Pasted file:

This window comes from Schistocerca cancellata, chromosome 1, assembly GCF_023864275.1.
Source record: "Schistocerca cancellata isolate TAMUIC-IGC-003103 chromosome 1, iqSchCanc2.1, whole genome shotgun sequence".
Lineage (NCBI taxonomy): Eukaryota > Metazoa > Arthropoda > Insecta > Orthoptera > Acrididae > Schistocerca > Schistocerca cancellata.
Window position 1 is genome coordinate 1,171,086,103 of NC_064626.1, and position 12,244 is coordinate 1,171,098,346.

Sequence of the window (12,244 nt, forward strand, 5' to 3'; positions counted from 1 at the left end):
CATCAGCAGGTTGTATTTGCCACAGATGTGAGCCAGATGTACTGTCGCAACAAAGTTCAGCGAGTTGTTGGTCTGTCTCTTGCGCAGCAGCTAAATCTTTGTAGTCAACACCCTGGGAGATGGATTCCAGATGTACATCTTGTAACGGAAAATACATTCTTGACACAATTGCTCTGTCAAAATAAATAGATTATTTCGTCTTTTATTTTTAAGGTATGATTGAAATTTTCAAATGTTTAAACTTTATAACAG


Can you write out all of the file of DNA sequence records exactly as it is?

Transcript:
This window comes from Schistocerca cancellata, chromosome 1, assembly GCF_023864275.1.
Source record: "Schistocerca cancellata isolate TAMUIC-IGC-003103 chromosome 1, iqSchCanc2.1, whole genome shotgun sequence".
Lineage (NCBI taxonomy): Eukaryota > Metazoa > Arthropoda > Insecta > Orthoptera > Acrididae > Schistocerca > Schistocerca cancellata.
Window position 1 is genome coordinate 1,171,086,103 of NC_064626.1, and position 12,244 is coordinate 1,171,098,346.

Sequence of the window (12,244 nt, forward strand, 5' to 3'; positions counted from 1 at the left end):
CATCAGCAGGTTGTATTTGCCACAGATGTGAGCCAGATGTACTGTCGCAACAAAGTTCAGCGAGTTGTTGGTCTGTCTCTTGCGCAGCAGCTAAATCTTTGTAGTCAACACCCTGGGAGATGGATTCCAGATGTACATCTTGTAACGGAAAATACATTCTTGACACAATTGCTCTGTCAAAATAAATAGATTATTTCGTCTTTTATTTTTAAGGTATGATTGAAATTTTCAAATGTTTAAACTTTATAACAG